The Stabat Mater is the most intimate of the major liturgical texts, and Dvorák balances the scale of his conception with restraint in the actual word-setting and in the purely expressive impact. The substantial opening section seems to draw on Mozarts Requiem, while anticipating that of Verdi, in its forthright lamentation, classically rendered. The musics thrice circling toward resolution, only to be brusquely denied, provides a ground-plan upon which Marys contemplation of the crucified Jesus is conveyed with keen emotional intensity.
Perhaps nothing in the remainder could have hoped to maintain the expressive depth of these first 20 minutes. In the event, Dvorák divides the text into a further nine movements, moving between combinations of soloists, with and without chorus. The vocal quartet at Quis est homo has a dignified pathos, while the chorus at Eja, mater has an almost operatic momentum recalling Rossinis setting of the text a generation earlier. Thereafter, the work rather loses dramatic focus: the tenor solo at Fac me vere is little more than perfunctory, while the mezzo solo at Inflammatus et accensus has a neo-Baroque stolidity that must have sounded archaic back in 1880 (only Bruckners early Requiem outdoes it in this respect).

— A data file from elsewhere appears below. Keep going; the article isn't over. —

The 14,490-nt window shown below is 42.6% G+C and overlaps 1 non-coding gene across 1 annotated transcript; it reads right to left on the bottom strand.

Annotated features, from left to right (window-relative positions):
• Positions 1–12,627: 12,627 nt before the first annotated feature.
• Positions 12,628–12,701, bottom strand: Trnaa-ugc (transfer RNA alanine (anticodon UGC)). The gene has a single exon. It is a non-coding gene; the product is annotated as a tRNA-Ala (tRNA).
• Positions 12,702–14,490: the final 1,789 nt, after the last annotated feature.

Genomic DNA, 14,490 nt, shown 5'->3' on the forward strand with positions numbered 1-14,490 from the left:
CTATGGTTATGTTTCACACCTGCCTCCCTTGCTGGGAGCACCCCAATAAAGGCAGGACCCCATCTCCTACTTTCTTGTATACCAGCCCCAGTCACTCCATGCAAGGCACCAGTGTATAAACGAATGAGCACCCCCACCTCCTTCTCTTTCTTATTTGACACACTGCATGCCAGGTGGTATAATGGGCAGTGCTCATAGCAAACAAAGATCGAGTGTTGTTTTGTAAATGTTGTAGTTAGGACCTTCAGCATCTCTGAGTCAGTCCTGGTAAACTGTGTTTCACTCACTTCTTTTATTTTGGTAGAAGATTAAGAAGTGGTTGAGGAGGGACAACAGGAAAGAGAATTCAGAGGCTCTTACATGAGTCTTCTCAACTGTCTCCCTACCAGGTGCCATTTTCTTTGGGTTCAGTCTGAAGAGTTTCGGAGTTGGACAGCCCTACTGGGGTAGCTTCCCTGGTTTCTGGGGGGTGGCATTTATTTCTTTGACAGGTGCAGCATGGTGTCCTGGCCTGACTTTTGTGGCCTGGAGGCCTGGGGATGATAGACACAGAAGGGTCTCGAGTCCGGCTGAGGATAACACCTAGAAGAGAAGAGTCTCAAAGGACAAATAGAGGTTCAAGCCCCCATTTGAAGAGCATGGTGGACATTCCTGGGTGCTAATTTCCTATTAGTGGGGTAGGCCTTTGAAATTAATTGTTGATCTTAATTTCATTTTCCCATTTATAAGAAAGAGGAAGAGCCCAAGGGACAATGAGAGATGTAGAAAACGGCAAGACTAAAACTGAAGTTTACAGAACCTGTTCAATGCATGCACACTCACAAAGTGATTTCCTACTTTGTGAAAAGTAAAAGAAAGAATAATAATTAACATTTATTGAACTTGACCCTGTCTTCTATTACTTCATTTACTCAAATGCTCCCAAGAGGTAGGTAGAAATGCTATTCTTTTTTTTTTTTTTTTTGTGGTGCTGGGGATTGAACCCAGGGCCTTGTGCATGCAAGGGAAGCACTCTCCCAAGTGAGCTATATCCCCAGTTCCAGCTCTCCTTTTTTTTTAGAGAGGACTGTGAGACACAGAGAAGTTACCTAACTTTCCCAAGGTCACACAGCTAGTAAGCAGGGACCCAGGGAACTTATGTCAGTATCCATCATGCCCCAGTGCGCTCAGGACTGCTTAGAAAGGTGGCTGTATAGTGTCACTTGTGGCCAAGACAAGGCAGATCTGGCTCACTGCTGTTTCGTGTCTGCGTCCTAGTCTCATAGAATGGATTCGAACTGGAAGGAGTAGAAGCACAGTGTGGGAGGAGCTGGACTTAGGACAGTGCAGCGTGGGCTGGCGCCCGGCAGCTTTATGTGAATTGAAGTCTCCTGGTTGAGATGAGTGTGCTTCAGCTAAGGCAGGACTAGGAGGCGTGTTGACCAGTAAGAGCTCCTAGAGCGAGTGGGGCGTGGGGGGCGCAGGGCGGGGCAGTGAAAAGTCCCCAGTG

With the final movement, Quando corpus morietur, the music opening up impressively in the switch to the major at Paradisi gloria, and the joyous release of the crowning Amen is enhanced by the hushed orchestral postlude as the text contemplates the ultimate attainment of paradise. Dvoráks sacred music was never to match these closing minutes in their sustained sincerity of expression.
There can be little but praise for Dagmar Pecková and (standing in at short notice for Eva Urbanová) Janice Watson, whose blissful contribution at Fac, ut portem was balm to the ears. Not so Valentin Prolat, whose nervy, tremulous tenor gave scant pleasure, while Peter Mikuláss purposeful and idiomatic bass underwhelmed at Fac, un ardeat. The London Symphony Chorus was on customary excellent form - the works one-time popularity with choral societies owes much to its singability - while the LSO made a good showing in music rich in passing incident. A welcome return for Jiri Belohlávek, whose persuasive, unfussy direction gave coherence to the works 84-minute span - sensibly performed without an interval.
If not quite a work that transcends its era, Dvoráks Stabat Mater is an absorbing and sometimes moving statement, from a time when the reality of death could still be outweighed by the promise of life to come.
- The next LSO/Barbican concert in Bohemian Spring is this Wednesday, 7 March at 7.30, when Jiri Belohlavek talks about and conducts Janaceks The Fiddlers Child and Sinfonietta in a LSO Discovery Concert
- On Thursday, 8 March at 7.30, these two Janacek scores form part two of a concert also including Suks Fantastic Scherzo and Dvoraks Violin Concerto with Sarah Chang
- Box Office 020 7638 8891
- Book Online www.lso.co.uk
- Colin Anderson previews Bohemian Spring